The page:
Tuning out the crowd, Saldana helped Puerto Rico earn a somewhat disappointing 1-1 draw, tempering the excitement of an otherwise memorable evening.

“We came out thinking we were going to win,” says Saldana. “But we really dropped the ball and we were questioning ourselves. Not only did we not meet our expectations, but there were 2,000 people in Puerto Rico that lost confidence in us after that game.”

Photo Courtesy of Brandon Saldana

III. Reality Check

Despite the residual doubt from a lukewarm result, Saldana and his teammates had little time to dwell on their shortcomings, with a match-up against heavily favored Canada looming on the horizon. Hoping to regroup, the team was back training on Saturday. After playing well enough during Friday night’s tie, Saldana looked to once again be penciled in as the game’s starter - until he injured his ankle in practice.

“I hurt myself in practice earlier in the day, then we had a 3 a.m. drive to the airport for a flight to Canada,” says Saldana. “I honestly thought I wasn’t going to be able to play. I couldn’t walk [on the ankle] when we arrived in Toronto.”

Over the next couple of days, Saldana’s injury subsided, as did the team’s lingering doubt. The trip was now about taking advantage of an opportunity, about making noise against an overwhelming favorite and about the team making a name for itself. As Saldana had risen from relative obscurity to a starring role on the world stage, so could his team (if only for a night).

“We knew we were going to be playing against professionals,” says Saldana. “They were ranked 89th in the world and we were 145th, but we were still confident.”

“Monday night after practice, my coach told me I was going to start,” says Saldana. “They, along with the trainers thought I was going to be fine. The only thing I hadn’t done was strike the ball with my right foot. I was full-on diving, shuffling and everything during training. Monday, I started to hit a few and I was crushing them. I felt good. I was ready and so was our team.”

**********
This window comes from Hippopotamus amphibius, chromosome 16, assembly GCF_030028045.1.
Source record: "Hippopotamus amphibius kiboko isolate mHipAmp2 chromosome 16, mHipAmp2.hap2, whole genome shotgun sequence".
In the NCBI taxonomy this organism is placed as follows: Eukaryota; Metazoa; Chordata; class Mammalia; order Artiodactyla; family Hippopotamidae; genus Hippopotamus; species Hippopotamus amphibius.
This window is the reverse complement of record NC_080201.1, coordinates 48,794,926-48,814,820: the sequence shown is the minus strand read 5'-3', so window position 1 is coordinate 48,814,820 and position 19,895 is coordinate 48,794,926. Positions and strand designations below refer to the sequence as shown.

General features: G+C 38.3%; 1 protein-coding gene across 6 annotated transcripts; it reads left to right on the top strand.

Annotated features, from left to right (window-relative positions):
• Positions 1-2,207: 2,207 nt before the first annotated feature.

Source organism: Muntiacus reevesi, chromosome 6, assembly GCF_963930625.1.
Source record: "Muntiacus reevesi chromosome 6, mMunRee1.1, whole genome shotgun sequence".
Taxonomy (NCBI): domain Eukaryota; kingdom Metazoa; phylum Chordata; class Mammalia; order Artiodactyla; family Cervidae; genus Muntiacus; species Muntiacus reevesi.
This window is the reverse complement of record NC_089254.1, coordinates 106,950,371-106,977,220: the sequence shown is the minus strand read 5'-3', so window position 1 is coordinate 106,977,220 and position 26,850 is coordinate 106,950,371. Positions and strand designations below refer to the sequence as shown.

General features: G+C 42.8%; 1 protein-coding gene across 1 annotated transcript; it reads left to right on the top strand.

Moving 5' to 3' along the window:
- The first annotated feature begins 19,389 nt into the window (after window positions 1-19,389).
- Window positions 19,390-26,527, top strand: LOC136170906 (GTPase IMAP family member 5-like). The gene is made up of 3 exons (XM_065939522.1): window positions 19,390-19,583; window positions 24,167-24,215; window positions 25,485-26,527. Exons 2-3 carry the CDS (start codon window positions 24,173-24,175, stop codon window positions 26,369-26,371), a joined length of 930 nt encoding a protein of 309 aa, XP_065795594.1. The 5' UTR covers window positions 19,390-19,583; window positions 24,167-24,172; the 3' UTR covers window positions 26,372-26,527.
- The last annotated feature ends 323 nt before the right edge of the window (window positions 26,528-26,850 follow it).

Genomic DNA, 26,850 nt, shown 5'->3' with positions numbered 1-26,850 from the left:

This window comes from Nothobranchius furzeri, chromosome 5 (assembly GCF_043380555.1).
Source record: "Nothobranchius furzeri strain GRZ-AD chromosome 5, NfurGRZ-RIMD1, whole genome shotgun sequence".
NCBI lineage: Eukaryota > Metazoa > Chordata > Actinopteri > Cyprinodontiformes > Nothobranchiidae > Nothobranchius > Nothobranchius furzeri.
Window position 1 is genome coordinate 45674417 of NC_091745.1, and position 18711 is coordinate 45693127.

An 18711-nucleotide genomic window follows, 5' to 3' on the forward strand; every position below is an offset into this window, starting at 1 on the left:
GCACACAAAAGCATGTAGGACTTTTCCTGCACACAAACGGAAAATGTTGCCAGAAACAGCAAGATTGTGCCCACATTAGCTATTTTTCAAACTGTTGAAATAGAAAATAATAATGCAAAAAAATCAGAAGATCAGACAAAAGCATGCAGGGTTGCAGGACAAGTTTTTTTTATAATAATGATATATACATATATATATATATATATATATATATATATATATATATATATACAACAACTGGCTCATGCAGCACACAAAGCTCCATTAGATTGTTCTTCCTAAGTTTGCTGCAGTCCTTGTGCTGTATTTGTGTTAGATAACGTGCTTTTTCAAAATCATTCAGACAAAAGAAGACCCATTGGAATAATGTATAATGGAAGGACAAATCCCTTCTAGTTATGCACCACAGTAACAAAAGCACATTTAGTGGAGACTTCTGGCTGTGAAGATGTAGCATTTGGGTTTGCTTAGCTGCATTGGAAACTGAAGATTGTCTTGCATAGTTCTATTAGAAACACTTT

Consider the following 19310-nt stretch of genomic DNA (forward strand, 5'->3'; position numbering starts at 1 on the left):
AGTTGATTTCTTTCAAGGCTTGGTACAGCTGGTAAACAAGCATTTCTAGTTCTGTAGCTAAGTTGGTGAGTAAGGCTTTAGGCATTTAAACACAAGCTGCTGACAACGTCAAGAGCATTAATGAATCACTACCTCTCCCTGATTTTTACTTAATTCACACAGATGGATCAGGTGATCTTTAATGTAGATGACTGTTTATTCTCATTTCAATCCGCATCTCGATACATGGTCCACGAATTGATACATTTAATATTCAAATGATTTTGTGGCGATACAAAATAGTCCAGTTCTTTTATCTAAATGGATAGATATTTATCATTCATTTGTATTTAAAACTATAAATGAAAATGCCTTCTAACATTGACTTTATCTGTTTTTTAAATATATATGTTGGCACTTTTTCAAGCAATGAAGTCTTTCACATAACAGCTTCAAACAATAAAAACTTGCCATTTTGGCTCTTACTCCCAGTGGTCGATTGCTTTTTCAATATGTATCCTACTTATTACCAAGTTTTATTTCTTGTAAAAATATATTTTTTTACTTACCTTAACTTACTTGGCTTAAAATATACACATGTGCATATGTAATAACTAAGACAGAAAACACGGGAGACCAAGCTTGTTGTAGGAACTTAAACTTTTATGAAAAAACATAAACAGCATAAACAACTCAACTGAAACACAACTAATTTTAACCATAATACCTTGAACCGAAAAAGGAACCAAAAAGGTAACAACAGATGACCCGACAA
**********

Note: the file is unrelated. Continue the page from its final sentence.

IV. Game Day

Waking that Tuesday morning in Toronto, an anxious Saldana didn’t want to do anything. Today, it was a certainty that he was going to start. He needed to clear his mind and so he took a sight-seeing stroll around the city and got a quick haircut.

By 3 p.m., he was off to the team meal as the clock clicked down toward the 7 p.m. kick-off at BMO Field.

Stepping off the team bus at the stadium, Saldana and his teammates were greeted by a cascade of jeers. People were lined up on both sides of their walk, screaming at them. It was a complete departure from anything he’d ever known.

“The volume was turned up,” says Saldana. “The atmosphere was a lot more intense. During pregame the stadium wasn’t even full yet, but there were still 4,000-plus people there. You could hear them, especially behind the net.”

Spotting a pair of familiar faces 10 rows up at midfield, Saldana caught a brief glimpse of his mother and grandmother. Unable to fly down to Puerto Rico with his father last Friday, they’d made the trip up north to see him play. He just wasn’t in a position to say hello with the biggest game of his life about to start.

“I was 100 percent focused on what I had to do,” says Saldana. “We had a gameplan that we had to execute and our pregame was more focused. I tried to just tune everything out.”

Standing with his teammates for introductions and the playing of the national anthem, Saldana was mere minutes away from his second international cap. Wanting to escape the pressure of the moment, he turned to a teammate next to him and struck up a conversation about nothing. How many games is this for you? Where else do you play? Having just met everyone days prior (and not even knowing everybody’s last name) he had plenty of fodder for small talk.

Photo Courtesy of Brandon Saldana

V. Round Two